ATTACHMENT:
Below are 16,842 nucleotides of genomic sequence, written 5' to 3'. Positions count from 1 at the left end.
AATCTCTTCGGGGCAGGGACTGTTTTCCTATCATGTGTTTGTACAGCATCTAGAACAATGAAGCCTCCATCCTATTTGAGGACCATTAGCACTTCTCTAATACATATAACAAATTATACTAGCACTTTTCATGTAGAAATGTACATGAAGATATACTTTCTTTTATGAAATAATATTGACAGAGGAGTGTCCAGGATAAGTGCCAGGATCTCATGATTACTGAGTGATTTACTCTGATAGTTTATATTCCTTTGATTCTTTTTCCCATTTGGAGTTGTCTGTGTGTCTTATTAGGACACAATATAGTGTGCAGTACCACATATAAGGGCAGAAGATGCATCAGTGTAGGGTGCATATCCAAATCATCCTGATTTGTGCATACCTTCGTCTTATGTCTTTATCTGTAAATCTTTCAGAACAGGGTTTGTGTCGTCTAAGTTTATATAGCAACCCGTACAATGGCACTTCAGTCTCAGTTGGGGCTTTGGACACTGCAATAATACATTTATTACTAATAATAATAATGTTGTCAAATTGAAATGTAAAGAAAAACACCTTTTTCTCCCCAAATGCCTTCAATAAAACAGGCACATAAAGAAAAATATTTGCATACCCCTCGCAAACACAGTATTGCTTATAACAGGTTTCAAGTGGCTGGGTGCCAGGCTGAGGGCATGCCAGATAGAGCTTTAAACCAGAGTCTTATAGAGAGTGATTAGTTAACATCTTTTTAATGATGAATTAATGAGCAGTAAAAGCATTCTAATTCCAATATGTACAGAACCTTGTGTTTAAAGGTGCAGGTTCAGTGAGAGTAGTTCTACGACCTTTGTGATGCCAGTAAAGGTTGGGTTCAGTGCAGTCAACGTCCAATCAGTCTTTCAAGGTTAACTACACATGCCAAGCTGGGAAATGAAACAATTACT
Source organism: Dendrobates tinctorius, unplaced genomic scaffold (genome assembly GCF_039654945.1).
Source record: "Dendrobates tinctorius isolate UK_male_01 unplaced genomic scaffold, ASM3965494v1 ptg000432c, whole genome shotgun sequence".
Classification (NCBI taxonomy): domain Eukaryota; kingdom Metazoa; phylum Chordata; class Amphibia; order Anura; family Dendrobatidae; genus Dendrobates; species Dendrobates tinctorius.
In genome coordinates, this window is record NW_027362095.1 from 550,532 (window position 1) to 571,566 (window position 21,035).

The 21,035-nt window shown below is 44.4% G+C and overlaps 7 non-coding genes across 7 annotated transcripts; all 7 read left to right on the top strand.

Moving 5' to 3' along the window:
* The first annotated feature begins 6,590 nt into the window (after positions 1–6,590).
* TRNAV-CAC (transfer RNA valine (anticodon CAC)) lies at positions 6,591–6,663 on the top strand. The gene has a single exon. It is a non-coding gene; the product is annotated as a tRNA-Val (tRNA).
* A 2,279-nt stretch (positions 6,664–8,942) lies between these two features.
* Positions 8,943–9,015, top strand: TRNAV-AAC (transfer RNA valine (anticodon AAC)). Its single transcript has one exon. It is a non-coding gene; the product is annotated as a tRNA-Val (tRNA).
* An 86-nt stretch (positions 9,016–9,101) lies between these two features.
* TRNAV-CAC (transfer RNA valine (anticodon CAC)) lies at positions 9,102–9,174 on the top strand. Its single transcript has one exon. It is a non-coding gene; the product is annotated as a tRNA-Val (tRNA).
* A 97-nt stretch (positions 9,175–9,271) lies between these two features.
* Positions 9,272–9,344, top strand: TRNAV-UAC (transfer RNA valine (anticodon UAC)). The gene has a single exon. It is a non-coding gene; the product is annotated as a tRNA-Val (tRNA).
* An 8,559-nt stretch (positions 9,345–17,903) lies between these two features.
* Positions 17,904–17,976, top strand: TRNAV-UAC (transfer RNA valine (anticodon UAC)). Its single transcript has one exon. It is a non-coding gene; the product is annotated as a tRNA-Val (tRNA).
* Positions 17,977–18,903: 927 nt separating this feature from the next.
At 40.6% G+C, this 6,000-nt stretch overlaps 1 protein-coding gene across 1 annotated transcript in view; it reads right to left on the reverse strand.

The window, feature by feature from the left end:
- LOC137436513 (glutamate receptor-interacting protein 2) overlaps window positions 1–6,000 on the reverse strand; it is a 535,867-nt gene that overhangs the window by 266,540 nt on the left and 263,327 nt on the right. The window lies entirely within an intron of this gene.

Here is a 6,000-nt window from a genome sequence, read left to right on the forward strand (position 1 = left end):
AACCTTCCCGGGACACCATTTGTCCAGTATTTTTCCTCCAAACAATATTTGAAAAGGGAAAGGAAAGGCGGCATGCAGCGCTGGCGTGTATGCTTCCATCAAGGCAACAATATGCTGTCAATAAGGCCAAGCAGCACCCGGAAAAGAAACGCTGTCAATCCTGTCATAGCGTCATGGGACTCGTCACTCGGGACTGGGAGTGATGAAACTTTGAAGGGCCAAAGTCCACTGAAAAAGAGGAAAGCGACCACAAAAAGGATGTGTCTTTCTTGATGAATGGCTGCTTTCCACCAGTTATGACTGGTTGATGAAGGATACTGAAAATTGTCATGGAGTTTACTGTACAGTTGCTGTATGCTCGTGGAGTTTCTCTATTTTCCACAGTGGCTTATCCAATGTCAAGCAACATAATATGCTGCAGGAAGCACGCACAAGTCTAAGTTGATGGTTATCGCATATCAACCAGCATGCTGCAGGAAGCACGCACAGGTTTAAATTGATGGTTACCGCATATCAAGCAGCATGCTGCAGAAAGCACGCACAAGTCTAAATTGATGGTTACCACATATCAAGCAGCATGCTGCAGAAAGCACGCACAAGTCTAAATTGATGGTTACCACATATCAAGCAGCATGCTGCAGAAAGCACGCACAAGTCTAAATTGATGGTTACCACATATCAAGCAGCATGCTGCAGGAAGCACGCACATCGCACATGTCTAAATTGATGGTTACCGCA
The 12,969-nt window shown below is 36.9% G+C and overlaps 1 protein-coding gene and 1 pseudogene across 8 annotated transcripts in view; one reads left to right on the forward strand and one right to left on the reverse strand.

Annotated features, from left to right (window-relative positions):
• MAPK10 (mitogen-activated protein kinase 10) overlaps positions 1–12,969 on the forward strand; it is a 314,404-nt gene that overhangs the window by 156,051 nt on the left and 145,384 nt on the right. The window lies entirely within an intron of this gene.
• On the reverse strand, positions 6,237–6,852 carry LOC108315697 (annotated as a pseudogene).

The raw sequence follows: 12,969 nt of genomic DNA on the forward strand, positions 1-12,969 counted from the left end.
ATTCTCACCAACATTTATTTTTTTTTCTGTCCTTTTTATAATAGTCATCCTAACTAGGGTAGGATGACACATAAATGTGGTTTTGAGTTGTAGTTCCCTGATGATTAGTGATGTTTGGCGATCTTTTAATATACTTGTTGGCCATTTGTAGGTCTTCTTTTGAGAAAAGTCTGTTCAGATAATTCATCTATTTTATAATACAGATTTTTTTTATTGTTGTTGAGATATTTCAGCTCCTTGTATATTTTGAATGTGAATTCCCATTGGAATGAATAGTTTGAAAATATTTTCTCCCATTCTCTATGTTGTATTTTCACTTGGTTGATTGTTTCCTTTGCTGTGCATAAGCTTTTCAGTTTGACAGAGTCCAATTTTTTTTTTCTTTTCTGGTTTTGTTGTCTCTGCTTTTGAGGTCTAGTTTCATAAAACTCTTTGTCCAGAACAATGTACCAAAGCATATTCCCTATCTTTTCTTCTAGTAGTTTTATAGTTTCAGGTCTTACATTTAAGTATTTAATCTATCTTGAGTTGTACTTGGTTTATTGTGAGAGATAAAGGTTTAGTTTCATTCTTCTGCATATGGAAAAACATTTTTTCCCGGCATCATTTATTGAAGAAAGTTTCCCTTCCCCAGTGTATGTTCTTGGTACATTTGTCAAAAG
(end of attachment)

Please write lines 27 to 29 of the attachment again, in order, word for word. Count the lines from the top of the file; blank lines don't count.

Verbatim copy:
• MAPK10 (mitogen-activated protein kinase 10) overlaps positions 1–12,969 on the forward strand; it is a 314,404-nt gene that overhangs the window by 156,051 nt on the left and 145,384 nt on the right. The window lies entirely within an intron of this gene.
• On the reverse strand, positions 6,237–6,852 carry LOC108315697 (annotated as a pseudogene).

The raw sequence follows: 12,969 nt of genomic DNA on the forward strand, positions 1-12,969 counted from the left end.